Most attention has been focused on the butterfat correction, primarily on the basis of administrative and procedural simplicity, which has the potential to increase the quota available to Ireland by approximately 2%. A coalition of member states involving Ireland, Denmark, the Netherlands, Belgium and Cyprus formally put a specific proposal to the Special Committee on Agriculture for an adjustment to the butterfat correction mechanism. Unfortunately, the Commission has consistently resisted attempts to reconsider this issue, as it has resisted attempts to revisit the outcome of the 2008 CAP Health Check agreement in an overall sense. This is a view which is supported by many member states, who are firmly opposed to any further adjustment to the health check agreement.
It is also the case that only a minority of member states are likely to be adversely affected by the current quota restrictions. Therefore persuading a qualified majority to agree to an adjustment of the current regime, which was itself agreed after a protracted and difficult negotiation, represents a significant challenge. There are currently no signs of a breakthrough and it is critically important that milk producers have realistic expectations in this regard.
Consequently the Minister and his Department have consistently advised Irish dairy farmers to continue to operate on the assumption that no further changes will be made to the milk quota arrangements agreed in the context of the CAP Health Check. This is extremely important and I cannot emphasise strongly enough that farmers must continue to make this assumption in arranging their affairs in 2012.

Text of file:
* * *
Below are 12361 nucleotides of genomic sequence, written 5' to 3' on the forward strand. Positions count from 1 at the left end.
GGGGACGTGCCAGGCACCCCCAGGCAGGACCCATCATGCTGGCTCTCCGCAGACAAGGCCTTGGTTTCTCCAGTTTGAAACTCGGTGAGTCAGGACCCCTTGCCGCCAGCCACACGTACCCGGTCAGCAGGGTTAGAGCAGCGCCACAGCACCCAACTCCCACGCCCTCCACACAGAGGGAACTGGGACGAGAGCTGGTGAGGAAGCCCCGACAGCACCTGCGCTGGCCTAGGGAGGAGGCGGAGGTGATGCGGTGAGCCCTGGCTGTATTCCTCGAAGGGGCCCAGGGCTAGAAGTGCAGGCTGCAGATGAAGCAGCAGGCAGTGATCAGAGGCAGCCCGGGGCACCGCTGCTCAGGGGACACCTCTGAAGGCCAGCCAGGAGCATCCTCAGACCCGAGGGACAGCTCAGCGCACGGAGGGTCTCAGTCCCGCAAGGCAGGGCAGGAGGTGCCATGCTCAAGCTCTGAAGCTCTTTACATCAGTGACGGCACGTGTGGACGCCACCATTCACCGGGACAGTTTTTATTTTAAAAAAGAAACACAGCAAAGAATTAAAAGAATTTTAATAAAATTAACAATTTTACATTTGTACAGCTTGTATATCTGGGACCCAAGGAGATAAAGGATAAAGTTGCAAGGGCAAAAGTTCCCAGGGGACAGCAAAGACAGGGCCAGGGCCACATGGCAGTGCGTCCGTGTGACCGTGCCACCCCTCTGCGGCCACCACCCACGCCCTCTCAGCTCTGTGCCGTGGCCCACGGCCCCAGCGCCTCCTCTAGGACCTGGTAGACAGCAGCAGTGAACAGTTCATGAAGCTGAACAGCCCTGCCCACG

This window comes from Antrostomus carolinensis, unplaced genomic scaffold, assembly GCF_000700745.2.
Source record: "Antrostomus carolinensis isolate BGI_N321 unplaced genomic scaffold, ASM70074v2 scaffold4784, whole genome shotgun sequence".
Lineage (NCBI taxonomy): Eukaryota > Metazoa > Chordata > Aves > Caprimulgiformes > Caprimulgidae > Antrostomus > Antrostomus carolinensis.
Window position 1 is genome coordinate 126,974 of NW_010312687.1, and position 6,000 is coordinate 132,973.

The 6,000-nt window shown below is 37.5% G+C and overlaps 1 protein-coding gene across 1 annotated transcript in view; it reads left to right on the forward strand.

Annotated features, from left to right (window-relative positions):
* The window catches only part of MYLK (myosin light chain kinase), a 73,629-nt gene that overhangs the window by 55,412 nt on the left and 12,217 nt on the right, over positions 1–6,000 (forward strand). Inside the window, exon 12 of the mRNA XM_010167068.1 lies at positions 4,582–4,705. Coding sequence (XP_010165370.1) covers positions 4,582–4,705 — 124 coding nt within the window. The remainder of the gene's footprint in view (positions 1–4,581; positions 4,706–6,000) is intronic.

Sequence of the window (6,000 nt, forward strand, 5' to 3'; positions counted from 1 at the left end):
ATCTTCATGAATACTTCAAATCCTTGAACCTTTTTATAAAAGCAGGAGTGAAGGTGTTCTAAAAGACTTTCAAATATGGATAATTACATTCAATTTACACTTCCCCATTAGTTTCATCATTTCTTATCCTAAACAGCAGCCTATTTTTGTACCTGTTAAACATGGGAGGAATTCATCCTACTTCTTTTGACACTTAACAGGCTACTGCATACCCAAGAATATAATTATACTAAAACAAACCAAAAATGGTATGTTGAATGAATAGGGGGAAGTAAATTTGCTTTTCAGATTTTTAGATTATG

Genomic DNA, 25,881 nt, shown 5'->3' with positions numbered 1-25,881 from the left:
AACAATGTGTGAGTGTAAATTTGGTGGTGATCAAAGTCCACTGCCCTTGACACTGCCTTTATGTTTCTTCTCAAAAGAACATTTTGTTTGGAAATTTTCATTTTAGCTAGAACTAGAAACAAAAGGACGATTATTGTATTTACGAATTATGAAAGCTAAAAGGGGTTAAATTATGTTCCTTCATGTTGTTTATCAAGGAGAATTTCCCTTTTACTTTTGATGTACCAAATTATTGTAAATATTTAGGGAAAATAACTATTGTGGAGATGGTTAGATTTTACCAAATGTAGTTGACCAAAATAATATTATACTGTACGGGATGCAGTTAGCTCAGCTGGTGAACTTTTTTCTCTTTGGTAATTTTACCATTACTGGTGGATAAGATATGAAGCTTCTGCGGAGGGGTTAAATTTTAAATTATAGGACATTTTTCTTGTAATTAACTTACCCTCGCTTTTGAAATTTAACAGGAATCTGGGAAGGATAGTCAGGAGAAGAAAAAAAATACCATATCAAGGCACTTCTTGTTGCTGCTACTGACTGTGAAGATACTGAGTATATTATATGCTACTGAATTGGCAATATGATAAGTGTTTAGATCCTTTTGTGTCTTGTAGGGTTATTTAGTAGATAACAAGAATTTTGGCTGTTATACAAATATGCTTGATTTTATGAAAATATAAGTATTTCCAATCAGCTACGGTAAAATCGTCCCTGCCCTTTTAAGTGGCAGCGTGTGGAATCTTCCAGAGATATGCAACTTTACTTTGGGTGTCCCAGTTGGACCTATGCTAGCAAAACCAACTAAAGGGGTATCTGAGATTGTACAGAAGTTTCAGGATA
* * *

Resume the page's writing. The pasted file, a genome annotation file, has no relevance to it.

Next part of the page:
During the health check process the Commission undertook to carry out market reviews before December 2010 and December 2012 to further consider the conditions for the smooth phasing out of milk quotas. The 2010 review concluded that there was no reason to revisit the health check decisions with regard to the gradual increase in quotas. This is not a view with which either the Minister or I concur, and it is intended to keep this issue high on the agenda, to ensure that the change in the milk market situation, both within the EU and globally in the intervening two years, and this year's events which will result in farmers from a number of member states suffering super levy fines, are fully taken into account by the Commission.
Exports of dairy products in 2011 were valued at €2.66 billion, an increase of 17% on the previous year. Ireland already has access to markets worldwide and exports dairy products to more than 80 countries. My ministerial colleague, Deputy Simon Coveney, has been extremely active in increasing the profile of Irish dairy products in international markets in order to ensure there are profitable outlets for the increased production after 2015. He is at present leading a trade delegation to China and dairy features significantly on the agenda.
While there has been some moderation in dairy prices globally in recent times, the medium and long-term prospects for the sector are strong, and I am confident that with the abolition of quotas, the Irish dairy sector can position itself to take advantage of the increases in global population and demand over the next ten years. I can assure the Deputy that the Department of Agriculture, Food and the Marine and its agencies will continue to play their part in providing an appropriate framework to support the development of this critically important industry, and that the Minister will continue to press at EU level for a further adjustment to the milk quota regime in order to ease the transition to the post quota-situation for Irish farmers.
It is important in the next six months that everybody concerned, including the Deputy who is totally committed to agriculture, continues to raise this matter on a daily basis. We have a responsibility to do this and to get other member states to support us because many dairy farmers, particularly young dairy farmers, need that help.